This is the largest known piece of Egyptian glazed faience; really large vases of faience are not found.
The word majolica, as now employed, has almost the same meaning as faience.
faience, fayence, or fayance, is a French word applied to every kind of glazed earthen-ware.
Lately the word has been used as almost, if not quite, synonymous with faience.
Porcelain was made until 1860, after which the production was restricted to English faience.
The latter resembles that of faience, and consists chiefly of grotesques.
The Russian faience (Fig. 300) of the present time is decorated in styles altogether peculiar.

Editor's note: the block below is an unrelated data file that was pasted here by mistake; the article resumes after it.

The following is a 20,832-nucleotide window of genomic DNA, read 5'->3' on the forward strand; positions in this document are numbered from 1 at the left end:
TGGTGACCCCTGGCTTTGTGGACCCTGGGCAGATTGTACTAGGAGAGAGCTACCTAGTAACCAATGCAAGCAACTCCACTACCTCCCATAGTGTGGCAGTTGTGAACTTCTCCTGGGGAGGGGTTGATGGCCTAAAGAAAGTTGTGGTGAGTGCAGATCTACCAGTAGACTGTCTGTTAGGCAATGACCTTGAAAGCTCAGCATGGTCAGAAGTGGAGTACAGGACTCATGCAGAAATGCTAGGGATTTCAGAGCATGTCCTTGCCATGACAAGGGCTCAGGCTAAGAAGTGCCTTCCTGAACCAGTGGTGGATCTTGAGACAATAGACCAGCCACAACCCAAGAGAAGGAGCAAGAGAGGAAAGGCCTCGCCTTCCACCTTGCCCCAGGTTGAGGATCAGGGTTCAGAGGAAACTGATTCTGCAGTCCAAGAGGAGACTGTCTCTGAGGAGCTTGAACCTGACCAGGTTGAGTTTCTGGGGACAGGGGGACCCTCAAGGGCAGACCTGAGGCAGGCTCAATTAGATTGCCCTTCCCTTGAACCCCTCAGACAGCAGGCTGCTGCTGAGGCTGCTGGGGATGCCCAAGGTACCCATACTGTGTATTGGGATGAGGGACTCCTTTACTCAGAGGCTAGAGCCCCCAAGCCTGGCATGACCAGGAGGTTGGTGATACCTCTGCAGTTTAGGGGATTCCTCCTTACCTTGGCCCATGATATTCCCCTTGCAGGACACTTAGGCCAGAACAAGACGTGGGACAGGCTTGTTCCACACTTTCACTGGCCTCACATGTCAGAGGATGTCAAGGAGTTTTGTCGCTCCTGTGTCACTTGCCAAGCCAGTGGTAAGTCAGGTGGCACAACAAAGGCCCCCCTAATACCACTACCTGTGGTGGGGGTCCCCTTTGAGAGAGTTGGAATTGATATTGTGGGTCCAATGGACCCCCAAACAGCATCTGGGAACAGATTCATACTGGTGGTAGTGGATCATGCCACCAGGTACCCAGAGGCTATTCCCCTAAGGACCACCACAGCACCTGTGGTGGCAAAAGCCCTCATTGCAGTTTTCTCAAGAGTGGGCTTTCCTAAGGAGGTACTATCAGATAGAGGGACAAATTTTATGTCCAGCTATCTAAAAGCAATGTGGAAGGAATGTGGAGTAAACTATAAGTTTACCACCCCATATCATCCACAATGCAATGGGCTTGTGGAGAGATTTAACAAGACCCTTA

No faience of the eighteenth century was more rich and artistic than that of Rouen.
The cheapest rings had bezels of faience or schist covered with enamel.
In Japan they were most closely approached by the faience Takatori.
1714, from French faïence (16c.), probably from Fayence, French form of Faenza, city in Italy that was a noted ceramics center 16c. The city name is Latin faventia, literally "silence, meditation," perhaps a reference to a tranquil location.